Kawasaki Vulcan Forum banner

1 - 20 of 28 Posts

·
Registered
Joined
·
386 Posts
Discussion Starter #1
I know there are several threads on this, but, whilst away this winter I noticed the rear cylinder was covered in oil (again) from the breather hose, I dipped the oil and it was just at the top of the flat part of the dipstick having just been serviced, so I removed 250ml of oil, cleaned the oil residue off. Dipped the oil again and it was no where near the maximum mark and I then had no oil breather leaks for 1800 miles.

Then yesterday I cleaned the last of the winter salt off the bike, and noticed the rear cylinder covered in oil mist again, dipped the oil this morning and it's halfway back up to the maximum mark.

What the hell is going on??
 

·
Registered
Joined
·
7,620 Posts
Are you checking the oil per the manual?

On most Vulcan models, there's a specific oil level procedure. Unlike your car, you can't just take the dipstick out of a cold engine leaning on it's side and get an accurate reading. On my Vulcans, the procedure is to warm it up, then hold it up off of the kickstand (sit on it) and check the oil (clean dipstick, re-install, check). Check your owners manual to see if the procedure is the same.

I know from reading the other threads, that generally it seems most 1700 owners report that an oil level above 'half' on the hashmarks can cause oil blow at higher RPM's.
 

·
Registered
Joined
·
386 Posts
Discussion Starter #3
Yes, checking it hot and level, after allowing 3 minutes for oil to settle, as per manual.
I can't seem to get the same reading on dipstick twice.
I have noticed that a slight deviation in level front to back of the bike makes a massive difference but I always try to check it in the same place that is level but as I've said never get the same reading and it always seems high.
The oil is not contaminated with fuel or water.
 

·
Registered
Joined
·
2,656 Posts
I just put in 5 quarts at each oil change and don't worry about it. Chasing the dip stick can lead to too much oil in the bike.

Unless you clean everything, you can have drips for quite a while since the tube vents.
 

·
Registered
Joined
·
580 Posts
I just put in 5 quarts at each oil change and don't worry about it. Chasing the dip stick can lead to too much oil in the bike.

Unless you clean everything, you can have drips for quite a while since the tube vents.
Me too. I've never had to add between oil changes, and never had any oil from the crankcase vent. Are you sure there isn't oil leaking from somewhere
 

·
Premium Member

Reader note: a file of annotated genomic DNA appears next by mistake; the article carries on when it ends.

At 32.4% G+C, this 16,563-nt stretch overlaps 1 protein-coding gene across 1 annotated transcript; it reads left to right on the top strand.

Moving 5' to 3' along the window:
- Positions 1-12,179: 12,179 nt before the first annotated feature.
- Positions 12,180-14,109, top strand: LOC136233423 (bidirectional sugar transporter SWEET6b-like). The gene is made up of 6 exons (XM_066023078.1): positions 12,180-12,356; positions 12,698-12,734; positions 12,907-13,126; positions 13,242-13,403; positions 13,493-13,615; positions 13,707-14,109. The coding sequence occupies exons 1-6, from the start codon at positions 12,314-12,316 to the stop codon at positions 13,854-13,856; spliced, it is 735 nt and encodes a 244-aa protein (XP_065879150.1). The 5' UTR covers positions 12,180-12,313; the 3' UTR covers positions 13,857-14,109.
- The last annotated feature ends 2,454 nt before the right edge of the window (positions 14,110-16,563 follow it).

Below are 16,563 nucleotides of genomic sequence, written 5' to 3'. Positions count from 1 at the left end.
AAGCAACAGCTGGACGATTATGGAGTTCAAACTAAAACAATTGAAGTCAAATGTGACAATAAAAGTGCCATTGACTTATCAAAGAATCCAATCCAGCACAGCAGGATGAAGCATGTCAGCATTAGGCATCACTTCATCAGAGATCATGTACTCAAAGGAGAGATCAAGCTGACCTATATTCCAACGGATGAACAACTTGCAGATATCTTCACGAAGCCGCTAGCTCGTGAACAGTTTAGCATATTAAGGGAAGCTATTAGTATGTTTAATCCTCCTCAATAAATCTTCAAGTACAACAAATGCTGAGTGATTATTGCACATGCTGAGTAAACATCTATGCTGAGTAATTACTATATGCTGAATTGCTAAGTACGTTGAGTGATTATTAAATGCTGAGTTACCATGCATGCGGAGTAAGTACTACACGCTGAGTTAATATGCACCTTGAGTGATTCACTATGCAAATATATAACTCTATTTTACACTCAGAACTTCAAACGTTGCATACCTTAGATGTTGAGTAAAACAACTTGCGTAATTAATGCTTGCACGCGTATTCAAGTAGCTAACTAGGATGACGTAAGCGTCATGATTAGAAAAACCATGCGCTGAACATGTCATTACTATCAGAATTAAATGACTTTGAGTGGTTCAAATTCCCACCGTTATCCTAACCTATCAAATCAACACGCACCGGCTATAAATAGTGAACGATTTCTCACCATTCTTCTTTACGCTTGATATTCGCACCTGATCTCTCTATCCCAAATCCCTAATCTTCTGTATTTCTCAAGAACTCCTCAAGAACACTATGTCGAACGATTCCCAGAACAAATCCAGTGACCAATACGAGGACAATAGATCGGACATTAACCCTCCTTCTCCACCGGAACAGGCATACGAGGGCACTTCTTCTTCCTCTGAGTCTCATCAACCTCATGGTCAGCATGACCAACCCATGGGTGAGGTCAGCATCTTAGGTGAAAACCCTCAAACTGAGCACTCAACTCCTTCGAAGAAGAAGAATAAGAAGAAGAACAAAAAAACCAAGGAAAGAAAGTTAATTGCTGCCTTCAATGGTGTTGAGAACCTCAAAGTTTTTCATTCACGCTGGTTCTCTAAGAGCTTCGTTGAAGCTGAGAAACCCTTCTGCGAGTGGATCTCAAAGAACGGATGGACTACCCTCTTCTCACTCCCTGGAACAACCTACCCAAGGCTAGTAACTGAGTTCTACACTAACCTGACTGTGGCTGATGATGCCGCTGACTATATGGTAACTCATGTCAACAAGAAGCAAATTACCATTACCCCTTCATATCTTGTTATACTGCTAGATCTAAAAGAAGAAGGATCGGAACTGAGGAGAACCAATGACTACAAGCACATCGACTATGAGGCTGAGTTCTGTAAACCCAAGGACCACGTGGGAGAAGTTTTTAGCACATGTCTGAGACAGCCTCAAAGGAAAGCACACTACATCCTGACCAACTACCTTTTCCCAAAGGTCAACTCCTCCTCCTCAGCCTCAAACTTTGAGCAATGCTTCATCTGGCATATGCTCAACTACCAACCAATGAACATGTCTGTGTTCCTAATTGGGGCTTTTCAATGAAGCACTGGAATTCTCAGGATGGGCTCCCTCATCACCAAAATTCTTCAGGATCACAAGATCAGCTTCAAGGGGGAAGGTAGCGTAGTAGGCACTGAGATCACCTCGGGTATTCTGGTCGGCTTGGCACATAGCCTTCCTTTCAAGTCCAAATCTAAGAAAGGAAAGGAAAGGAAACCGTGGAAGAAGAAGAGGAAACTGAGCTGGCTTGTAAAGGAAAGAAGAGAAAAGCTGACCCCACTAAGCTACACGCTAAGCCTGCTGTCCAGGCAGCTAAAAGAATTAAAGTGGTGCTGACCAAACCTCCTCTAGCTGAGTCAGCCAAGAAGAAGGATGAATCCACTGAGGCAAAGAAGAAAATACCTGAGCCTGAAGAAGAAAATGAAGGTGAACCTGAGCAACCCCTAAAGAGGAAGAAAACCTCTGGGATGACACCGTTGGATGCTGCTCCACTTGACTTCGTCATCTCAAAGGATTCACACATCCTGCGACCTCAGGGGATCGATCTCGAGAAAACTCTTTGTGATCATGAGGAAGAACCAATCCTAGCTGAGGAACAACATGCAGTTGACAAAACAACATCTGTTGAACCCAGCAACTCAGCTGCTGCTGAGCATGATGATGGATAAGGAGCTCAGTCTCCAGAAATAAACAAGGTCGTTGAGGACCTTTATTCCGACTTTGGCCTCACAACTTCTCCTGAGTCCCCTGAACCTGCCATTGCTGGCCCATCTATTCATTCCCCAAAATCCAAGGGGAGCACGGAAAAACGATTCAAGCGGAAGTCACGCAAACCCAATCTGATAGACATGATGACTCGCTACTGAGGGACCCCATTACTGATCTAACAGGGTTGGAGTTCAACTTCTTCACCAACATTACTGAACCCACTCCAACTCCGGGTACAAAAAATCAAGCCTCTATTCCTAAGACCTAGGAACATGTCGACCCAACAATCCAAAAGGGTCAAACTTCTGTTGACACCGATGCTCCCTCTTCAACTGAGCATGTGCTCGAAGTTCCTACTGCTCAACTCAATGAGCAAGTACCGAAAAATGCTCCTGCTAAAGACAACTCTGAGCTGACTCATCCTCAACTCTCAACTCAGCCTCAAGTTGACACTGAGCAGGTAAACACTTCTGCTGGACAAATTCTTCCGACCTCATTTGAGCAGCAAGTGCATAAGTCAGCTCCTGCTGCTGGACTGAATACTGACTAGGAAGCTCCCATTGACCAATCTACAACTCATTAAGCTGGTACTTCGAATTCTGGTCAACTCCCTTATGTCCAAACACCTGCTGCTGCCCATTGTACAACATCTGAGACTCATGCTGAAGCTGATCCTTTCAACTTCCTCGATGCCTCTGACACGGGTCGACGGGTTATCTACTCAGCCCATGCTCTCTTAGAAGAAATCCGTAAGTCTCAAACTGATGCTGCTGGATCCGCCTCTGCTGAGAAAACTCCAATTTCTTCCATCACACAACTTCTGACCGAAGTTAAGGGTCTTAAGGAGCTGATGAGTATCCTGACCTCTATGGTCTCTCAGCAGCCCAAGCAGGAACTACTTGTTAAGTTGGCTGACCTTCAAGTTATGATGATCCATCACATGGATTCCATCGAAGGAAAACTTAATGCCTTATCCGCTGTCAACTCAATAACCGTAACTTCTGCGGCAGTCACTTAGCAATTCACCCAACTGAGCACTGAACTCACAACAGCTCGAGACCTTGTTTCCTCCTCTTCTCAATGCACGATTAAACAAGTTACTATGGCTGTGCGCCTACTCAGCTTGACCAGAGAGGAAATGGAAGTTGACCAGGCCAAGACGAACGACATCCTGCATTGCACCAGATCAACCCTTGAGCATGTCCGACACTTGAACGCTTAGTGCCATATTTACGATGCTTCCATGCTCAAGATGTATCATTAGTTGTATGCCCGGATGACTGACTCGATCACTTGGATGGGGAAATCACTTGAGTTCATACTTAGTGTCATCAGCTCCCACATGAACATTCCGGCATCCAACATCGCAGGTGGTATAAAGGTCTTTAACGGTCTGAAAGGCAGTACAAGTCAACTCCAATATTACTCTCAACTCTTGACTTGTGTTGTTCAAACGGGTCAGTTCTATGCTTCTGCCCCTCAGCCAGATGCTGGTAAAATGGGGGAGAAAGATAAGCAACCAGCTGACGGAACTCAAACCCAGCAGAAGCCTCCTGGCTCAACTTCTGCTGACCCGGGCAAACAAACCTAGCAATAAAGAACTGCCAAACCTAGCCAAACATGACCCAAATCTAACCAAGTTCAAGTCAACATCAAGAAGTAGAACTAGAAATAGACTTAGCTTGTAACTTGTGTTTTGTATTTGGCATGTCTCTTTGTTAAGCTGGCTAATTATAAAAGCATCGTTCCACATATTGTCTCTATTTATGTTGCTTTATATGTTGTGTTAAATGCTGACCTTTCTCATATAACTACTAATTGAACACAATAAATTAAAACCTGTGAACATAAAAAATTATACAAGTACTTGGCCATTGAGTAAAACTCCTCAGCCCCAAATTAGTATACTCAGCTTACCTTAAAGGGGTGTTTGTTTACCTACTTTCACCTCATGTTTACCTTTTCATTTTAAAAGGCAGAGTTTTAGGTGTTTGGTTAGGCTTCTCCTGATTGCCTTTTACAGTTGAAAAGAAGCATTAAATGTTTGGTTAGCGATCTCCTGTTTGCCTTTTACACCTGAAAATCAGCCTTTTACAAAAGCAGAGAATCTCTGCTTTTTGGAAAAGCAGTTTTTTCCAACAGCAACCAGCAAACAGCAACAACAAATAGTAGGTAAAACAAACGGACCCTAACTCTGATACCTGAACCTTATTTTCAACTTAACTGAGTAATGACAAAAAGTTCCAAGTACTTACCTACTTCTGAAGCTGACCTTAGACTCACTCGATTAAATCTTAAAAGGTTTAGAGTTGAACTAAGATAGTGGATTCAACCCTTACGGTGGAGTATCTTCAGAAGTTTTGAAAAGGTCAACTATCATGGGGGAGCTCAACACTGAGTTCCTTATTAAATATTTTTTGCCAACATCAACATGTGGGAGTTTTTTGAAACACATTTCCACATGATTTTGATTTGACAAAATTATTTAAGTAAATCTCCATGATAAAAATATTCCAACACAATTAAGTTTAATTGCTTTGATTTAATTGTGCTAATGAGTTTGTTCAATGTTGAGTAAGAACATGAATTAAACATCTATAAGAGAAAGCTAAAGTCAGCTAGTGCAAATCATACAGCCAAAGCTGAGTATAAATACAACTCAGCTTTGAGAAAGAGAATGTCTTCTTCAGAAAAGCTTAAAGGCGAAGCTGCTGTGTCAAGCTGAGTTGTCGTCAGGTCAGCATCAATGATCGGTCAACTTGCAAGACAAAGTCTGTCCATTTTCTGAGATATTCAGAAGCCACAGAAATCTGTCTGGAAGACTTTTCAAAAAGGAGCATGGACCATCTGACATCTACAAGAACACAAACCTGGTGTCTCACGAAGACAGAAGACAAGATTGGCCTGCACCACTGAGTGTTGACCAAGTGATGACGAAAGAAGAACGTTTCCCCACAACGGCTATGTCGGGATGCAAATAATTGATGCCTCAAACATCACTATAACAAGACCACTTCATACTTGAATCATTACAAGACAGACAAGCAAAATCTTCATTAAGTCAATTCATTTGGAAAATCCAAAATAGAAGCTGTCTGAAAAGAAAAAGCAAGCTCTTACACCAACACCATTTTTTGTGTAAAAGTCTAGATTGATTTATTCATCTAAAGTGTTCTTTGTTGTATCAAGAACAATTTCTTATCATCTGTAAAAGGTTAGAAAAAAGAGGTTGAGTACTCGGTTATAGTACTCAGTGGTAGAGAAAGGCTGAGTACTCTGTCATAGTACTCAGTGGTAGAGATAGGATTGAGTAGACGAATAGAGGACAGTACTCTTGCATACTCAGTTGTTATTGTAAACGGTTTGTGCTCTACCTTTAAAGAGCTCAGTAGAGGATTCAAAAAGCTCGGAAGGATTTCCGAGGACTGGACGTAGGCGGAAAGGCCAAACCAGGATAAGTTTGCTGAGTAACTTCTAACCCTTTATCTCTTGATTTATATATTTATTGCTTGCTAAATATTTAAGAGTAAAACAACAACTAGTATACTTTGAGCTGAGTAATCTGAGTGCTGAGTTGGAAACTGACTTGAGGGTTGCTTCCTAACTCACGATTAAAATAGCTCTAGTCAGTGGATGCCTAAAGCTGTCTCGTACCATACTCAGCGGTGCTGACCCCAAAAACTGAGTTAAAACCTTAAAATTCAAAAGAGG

Joined
·
343 Posts
Glad to know I'm not the only one having difficulty getting a firm oil level reading.
 

·
Registered
Joined
·
386 Posts
Discussion Starter #7 (Edited)
Contacted the bike shop I bought the O2 eliminator from today, and even though it's a Sunday I got a reply straight back.
Trying to cover all the possibilities even though the plugs are the correct colour, thought there might be a slight chance it was running very rich and fuel was washing past the pistons into the oil.
Got it straight from the dealer how the eliminator forces the ECU to run in open loop, and like I said the plugs are the correct colour. He did however suggest it might be a sticking injector, allowing the fuel to drain down until the residual pressure has gone.

I've got an oil contamination kit coming in a few days to check for fuel and coolant, will post results if anyone is interested.

Of course the most likely outcome is operator error, and I just can't check the oil level correctly............................
 

·
Premium Member
Joined
·
1,707 Posts
I do the same as twowheeledaddict and dlars. And there a few others do the same. I gave up checking oil all the time. If it ever starts leaking or using then I will start checking... I like the sight glass on my Yamaha's..........
 

·
Registered
Joined
·
391 Posts
copied and pasted from another forum.
http://www.kawasakimotorcycle.org/forum/kawasaki-touring-sport-touring/137753-nomad-oil-capacity.html

Kawasaki's method to check the oil is "odd" because the motor is a semi dry sump engine with 2 sections in the crankcase that store the oil. 1. The section below the crankshaft and 2. the transmission. These two sections in the crankcase are partitioned off from each other... however the seal between them is not 100%, oil leaks between the sections when the bike is not running.

How it works.
When the engine is running oil is pumped from the tranny thru the oil filter, thru the engine and finally into the sump in the crankcase. The oil pump in the sump serves as a scavenger pump and pumps the oil back into the tranny and it starts all over again. So when the engine is running very little oil remains the crankcase sump.

Now when you shut the engine off, over time oil from the tranny seeps back into the sump. After long enough time half the oil will be in the sump and the other in the tranny. This allows oil to be in the sump to bath the crank shaft on cold starts.

So if you check your oil on a cold engine that has not been started you won't get an accurate reading because oil has seeped from the tranny and into the sump and the oil dip stick is in the tranny where half the oil has seep into the sump. In order to get an accurate reading you need to run the engine to pump all the oil out of the sump and back into the tranny.